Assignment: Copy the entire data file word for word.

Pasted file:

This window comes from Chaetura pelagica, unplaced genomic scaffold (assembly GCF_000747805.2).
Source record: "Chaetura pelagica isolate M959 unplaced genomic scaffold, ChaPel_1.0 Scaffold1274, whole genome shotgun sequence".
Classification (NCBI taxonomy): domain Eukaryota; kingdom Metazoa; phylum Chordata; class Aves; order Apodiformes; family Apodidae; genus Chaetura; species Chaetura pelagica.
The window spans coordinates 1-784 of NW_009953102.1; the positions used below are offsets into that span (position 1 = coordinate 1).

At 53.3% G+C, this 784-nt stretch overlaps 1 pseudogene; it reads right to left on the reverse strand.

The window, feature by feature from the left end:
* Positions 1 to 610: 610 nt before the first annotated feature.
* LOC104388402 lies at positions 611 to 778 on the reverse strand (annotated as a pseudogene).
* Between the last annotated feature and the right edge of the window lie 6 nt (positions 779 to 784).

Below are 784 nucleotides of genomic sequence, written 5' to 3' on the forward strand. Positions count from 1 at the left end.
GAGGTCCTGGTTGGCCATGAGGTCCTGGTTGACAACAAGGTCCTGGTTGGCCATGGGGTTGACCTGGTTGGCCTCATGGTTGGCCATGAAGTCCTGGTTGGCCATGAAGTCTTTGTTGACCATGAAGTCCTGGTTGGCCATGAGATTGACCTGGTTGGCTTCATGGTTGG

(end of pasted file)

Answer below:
This window comes from Chaetura pelagica, unplaced genomic scaffold (assembly GCF_000747805.2).
Source record: "Chaetura pelagica isolate M959 unplaced genomic scaffold, ChaPel_1.0 Scaffold1274, whole genome shotgun sequence".
Classification (NCBI taxonomy): domain Eukaryota; kingdom Metazoa; phylum Chordata; class Aves; order Apodiformes; family Apodidae; genus Chaetura; species Chaetura pelagica.
The window spans coordinates 1-784 of NW_009953102.1; the positions used below are offsets into that span (position 1 = coordinate 1).

At 53.3% G+C, this 784-nt stretch overlaps 1 pseudogene; it reads right to left on the reverse strand.

The window, feature by feature from the left end:
* Positions 1 to 610: 610 nt before the first annotated feature.
* LOC104388402 lies at positions 611 to 778 on the reverse strand (annotated as a pseudogene).
* Between the last annotated feature and the right edge of the window lie 6 nt (positions 779 to 784).

Below are 784 nucleotides of genomic sequence, written 5' to 3' on the forward strand. Positions count from 1 at the left end.
GAGGTCCTGGTTGGCCATGAGGTCCTGGTTGACAACAAGGTCCTGGTTGGCCATGGGGTTGACCTGGTTGGCCTCATGGTTGGCCATGAAGTCCTGGTTGGCCATGAAGTCTTTGTTGACCATGAAGTCCTGGTTGGCCATGAGATTGACCTGGTTGGCTTCATGGTTGG